Women in the United States make up 27% of the STEM workforce, yet they face countless hurdles to get there. From childhood, many girls confronted the idea of STEM being a male-dominated industry.
As they go through primary, secondary, and higher education, they face challenges related to gender-related bias, confidence, and a lack of mentorship. Students can feel less confident and lonely without a community and role models to lean on.
According to Microsoft research, interest in STEM fields doubles when girls have role models to look up to. This increases the number of women pursuing STEM careers and diversifies the workforce regarding gender.
Although women comprise half of those employed in STEM fields, three-quarters of those jobs are health-related. In contrast, one quarter or less are computing and engineering jobs.
So, how do we ensure undergraduate women are equipped with professional development tools and raise their confidence?
Meet Tanishka Kapoor, a Finance undergraduate from Stevens Institute of Technology in Hoboken, New Jersey. She is the first female in her family to attend college in the United States. When she was nine, she moved from India to the U.S. with her grandmother, mother, and brother.
Kapoor faced hurdles as she navigated the cultural differences and school system. She is a former EWAAB’s Bridge program mentee and is now a Primary Mentor for the 2023-2024 school year.
KAPOOR'S BIGGEST PROBLEMS
1. Lack of understanding from others
Stevens has a 68:32 male-to-female ratio. As a minority in her classrooms, Kapoor faces challenges when speaking about her experiences, often feeling misunderstood.
2. Being competitive
Thousands of students are working towards a college degree. Considering the abundance of qualified individuals, it can be daunting to feel worthy of opportunities.
3. Finding community
The intersectionality of gender and ethnicity while being in a male-dominated environment can be isolating without an uplifting community.
Today, organizations recognize that women need more resources to compete with their male counterparts. Building organizations and programs for women in STEM supports their desire to communicate with other women, share experiences, and feel empowered.
At EWAAB, we are building a world where young women and non-binary folks can enter and rise in any field they choose. We achieve this through our core program, Bridge, a two-tiered mentorship scheme designed to build confidence and professional skills, and our Beyond program, a one-on-one mentorship scheme focused on individual career development exclusive to our Bridge alums.
In 2019, Kaitlin Gili and Dokminika Durovcikova, two physicists pursuing their undergraduate degrees, founded Encouraging Women Across All Borders. Their experiences of being the only women in their classrooms fueled their mission to ensure the women behind them could succeed in any field they chose. What started as a grassroots organization with only 27 students became a multinational nonprofit with nearly 300 students worldwide in 2023.
Today, there are students in the United States, United Kingdom, and Canada with Alumni in Australia and other European countries.
HOW EWAAB SUPPORTS STUDENTS
1. We encourage them to unleash their confidence to succeed in any environment.
At the beginning and end of the Bridge program, mentees are given a survey in which they rank their confidence levels in various personal and professional areas.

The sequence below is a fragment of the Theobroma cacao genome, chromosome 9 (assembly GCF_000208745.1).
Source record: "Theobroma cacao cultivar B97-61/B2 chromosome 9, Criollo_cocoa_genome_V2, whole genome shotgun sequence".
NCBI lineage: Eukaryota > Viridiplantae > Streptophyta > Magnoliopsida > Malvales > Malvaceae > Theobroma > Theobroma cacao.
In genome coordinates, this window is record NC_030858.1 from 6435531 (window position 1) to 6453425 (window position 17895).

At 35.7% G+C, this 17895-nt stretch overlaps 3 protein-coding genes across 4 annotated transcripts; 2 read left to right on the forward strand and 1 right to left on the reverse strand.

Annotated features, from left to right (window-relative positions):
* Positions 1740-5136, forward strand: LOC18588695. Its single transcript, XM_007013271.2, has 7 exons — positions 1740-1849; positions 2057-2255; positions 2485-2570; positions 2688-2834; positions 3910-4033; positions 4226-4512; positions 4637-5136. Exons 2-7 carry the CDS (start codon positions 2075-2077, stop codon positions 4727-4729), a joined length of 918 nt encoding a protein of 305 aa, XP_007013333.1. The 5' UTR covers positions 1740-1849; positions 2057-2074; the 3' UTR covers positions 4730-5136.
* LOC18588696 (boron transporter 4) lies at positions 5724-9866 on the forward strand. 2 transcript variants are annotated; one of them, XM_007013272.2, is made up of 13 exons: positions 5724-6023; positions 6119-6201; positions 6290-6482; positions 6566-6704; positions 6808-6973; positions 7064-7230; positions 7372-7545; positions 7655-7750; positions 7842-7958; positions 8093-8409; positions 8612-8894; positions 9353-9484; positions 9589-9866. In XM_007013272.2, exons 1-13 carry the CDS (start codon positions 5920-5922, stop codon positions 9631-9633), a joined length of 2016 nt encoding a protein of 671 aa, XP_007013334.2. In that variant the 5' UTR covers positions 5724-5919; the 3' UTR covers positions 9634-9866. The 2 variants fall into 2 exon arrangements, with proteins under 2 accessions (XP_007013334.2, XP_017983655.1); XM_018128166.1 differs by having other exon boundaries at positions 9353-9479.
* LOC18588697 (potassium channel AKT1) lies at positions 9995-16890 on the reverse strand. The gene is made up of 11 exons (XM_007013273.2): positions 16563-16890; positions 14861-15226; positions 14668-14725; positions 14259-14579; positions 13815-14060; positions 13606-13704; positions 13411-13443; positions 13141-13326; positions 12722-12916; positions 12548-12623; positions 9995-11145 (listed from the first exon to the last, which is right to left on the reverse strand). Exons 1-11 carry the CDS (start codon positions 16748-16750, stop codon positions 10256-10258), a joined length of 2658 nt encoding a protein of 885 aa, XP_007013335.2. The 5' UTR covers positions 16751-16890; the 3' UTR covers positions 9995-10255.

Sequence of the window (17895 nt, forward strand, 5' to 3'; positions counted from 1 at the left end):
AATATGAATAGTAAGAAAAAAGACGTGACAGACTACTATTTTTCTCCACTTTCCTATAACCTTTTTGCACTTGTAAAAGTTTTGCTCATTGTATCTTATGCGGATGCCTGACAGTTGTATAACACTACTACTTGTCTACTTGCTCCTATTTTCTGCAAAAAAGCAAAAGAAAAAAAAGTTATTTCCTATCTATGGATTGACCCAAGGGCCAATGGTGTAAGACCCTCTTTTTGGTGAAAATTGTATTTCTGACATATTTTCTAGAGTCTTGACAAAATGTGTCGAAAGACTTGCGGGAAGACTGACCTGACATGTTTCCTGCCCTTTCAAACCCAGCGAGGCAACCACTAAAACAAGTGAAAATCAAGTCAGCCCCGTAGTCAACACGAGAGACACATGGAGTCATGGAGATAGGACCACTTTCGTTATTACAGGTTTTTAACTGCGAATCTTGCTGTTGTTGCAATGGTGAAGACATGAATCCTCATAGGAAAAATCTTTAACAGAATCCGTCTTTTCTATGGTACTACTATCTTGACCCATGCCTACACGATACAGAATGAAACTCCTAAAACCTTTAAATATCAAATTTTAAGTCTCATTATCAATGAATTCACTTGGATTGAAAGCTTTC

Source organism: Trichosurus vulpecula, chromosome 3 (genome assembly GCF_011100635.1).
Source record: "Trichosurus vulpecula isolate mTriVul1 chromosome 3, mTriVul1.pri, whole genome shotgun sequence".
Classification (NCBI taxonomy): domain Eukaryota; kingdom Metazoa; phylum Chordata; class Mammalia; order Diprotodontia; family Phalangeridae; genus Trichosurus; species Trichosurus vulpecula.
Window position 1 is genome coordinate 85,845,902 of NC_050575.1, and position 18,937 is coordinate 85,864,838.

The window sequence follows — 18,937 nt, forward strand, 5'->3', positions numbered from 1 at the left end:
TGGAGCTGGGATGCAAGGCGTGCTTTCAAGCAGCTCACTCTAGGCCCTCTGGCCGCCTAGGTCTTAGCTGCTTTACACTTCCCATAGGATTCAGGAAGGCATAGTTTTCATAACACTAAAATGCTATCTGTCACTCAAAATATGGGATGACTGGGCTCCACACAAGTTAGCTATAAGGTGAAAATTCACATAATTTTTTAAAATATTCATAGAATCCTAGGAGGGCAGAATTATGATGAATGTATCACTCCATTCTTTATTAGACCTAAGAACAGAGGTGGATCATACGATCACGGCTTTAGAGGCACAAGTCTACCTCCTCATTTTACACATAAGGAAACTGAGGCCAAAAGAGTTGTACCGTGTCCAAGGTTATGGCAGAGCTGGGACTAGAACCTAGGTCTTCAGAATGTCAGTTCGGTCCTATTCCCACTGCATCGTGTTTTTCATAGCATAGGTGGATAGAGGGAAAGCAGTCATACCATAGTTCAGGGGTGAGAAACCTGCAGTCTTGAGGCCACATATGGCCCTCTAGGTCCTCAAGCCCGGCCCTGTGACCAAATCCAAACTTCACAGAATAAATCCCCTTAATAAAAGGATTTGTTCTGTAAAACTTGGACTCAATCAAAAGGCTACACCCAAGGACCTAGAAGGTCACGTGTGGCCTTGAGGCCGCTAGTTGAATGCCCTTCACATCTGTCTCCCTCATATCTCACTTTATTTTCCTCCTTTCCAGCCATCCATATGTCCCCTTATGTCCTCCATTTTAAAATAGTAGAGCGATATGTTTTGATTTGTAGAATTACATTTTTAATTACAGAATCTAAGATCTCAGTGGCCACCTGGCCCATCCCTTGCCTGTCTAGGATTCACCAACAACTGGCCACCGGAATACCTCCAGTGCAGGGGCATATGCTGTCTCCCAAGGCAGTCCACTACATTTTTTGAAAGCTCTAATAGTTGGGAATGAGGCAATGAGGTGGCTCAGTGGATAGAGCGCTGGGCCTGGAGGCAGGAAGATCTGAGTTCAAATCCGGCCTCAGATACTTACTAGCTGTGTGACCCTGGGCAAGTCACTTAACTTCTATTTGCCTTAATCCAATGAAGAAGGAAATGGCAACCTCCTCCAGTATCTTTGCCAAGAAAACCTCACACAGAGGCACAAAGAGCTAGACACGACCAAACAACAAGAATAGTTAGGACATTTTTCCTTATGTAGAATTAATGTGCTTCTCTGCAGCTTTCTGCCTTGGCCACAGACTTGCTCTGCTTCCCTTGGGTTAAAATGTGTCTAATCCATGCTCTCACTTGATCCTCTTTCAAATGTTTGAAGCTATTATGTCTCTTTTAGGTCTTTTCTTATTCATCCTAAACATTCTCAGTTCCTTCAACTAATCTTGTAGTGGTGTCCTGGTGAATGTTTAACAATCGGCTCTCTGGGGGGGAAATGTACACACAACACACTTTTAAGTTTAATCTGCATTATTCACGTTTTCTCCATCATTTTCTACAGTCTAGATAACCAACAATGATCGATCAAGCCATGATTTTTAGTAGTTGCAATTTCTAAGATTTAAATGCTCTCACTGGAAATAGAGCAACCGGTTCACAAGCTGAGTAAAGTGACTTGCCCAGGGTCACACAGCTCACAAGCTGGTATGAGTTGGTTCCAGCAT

We share stories so they know we’ve been there too. This way, they recognize mistakes and experiences as learning opportunities and can apply lessons to their own lives.
2. We recognize that the job market is increasingly competitive and prioritize teaching students valuable skills.
To ensure that students gain the proper experience to land their dream jobs, our team curated a 7-month curriculum so they can gain crucial skills every month and stand out in a pool of applicants.
We teach soft skills to complement the technical skills students learn in their STEM-related courses.
They are given monthly challenges to take action on what they learn and ask questions.
3. We help students find a community of women who are like-minded and driven.
As first- and second-year undergraduate students, mentees struggle to find their footing on a new campus while juggling their social, academic, and work lives.
Mentees are grouped with others from the same campus to build personal relationships and connect in person.
4. We offer opportunities for growth.
Students who complete the Bridge program are qualified to join the Beyond program, where they meet with a professional mentor.
Additionally, EWAAB students are eligible to apply for internships through our partners.
Third- or fourth-year undergraduate and graduate students can apply to become primary mentors and increase their leadership skills.
Kapoor hopes to be a venture capitalist and an impact investor. In addition to her academic schedule, she is involved with Stevens Women in Business and the Student Government Association of Stevens Institute of Technology(SGA) and writes for her school newspaper.
She is one of many students who study in a male-dominated field. Through our mentorship programs, leadership opportunities, and professional support, we aim to help her persist through higher education and successfully transition into her early career.
We hope to expand our impact beyond the 240+ students in the pipeline by prioritizing the professional development of undergraduate women and non-binary folks.
NOTES OF APPRECIATION
“Thank you to my parents for giving me these opportunities and support, especially to my dad for encouraging me and giving me the confidence to go into a male-dominated field.” - Tanishka Kapoor
We would like to thank every volunteer, donor, and supporter for following EWAAB’s journey. The work we do would not be possible without your help.